A NEW national licensing scheme is set to improve standards for tenants living in privately rented properties in South Gloucestershire.

All landlords or agents who rent shared accommodation will be required to apply for a licence from South Gloucestershire Council from October 1, if they meet certain criteria.

This means that if their house or flat is lived in by five or more people, are from two or more families or who share rooms like kitchens, bathrooms or living rooms, they would be required to comply.

It will also not matter how many storeys or floors there are in the property.

Shared houses or flats with five or more unrelated tenants, or a house containing five or more bedsits are examples of the properties which will be affected.

These properties will need to meet the current conditions and comply with standards, including minimum room sizes and new rules on refuse and recycling.

Cllr Paul Hughes, South Gloucestershire Council’s cabinet member for communities and tourism, said: “Homes of multiple occupancy are really important within the private rental sector as they can provide an affordable option compared to some other private rentals.

“While most landlords in South Gloucestershire provide good quality accommodation, the changes to the scheme can only help to tackle poor practice such as failing to meet acceptable safety standards and overcrowding.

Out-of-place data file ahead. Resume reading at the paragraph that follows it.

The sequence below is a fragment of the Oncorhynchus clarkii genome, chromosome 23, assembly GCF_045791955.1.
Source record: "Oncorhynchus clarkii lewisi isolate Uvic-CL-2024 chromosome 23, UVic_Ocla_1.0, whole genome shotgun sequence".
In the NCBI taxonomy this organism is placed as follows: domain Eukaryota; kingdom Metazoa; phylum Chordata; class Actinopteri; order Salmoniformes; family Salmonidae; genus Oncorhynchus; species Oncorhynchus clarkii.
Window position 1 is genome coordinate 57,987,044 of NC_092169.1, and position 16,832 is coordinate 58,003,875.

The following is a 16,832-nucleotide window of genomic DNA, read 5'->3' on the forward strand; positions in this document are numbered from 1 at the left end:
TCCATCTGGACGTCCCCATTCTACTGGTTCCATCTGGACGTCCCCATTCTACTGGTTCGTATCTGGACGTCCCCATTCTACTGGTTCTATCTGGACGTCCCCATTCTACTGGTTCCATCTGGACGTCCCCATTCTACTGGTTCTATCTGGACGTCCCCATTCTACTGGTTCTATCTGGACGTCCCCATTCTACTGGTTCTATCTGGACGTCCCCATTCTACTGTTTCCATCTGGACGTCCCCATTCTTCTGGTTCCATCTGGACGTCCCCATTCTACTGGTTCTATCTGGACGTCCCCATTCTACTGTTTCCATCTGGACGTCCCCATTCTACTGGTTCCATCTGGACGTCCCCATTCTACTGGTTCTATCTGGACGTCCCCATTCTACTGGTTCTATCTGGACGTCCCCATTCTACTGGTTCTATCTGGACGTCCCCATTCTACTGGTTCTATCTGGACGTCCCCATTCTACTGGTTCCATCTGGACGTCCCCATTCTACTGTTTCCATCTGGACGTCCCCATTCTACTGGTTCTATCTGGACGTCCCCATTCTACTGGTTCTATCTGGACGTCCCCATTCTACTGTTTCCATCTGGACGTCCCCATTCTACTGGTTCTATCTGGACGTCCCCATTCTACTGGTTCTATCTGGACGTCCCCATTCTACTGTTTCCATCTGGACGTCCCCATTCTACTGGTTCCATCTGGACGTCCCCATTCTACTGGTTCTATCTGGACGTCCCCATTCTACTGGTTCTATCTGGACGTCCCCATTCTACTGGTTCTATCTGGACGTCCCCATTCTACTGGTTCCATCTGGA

“For the first time mandatory licence requirements have included conditions to strengthen the role of landlords in ensuring adequate waste facilities are provided and that tenants manage their waste and recycling without it accumulating on site and affecting the local area.”

Landlords or agents who rent this type of accommodation are encouraged to submit their application as soon as possible and can apply through our website where further information is available.

Those that do not apply for a licence or temporary exemption by October 1 will be committing a criminal offence.

Other consequences include not being able to gain possession, the risk of repaying tenants up to 12 months’ rent and, in the worst circumstances, the council can take over management.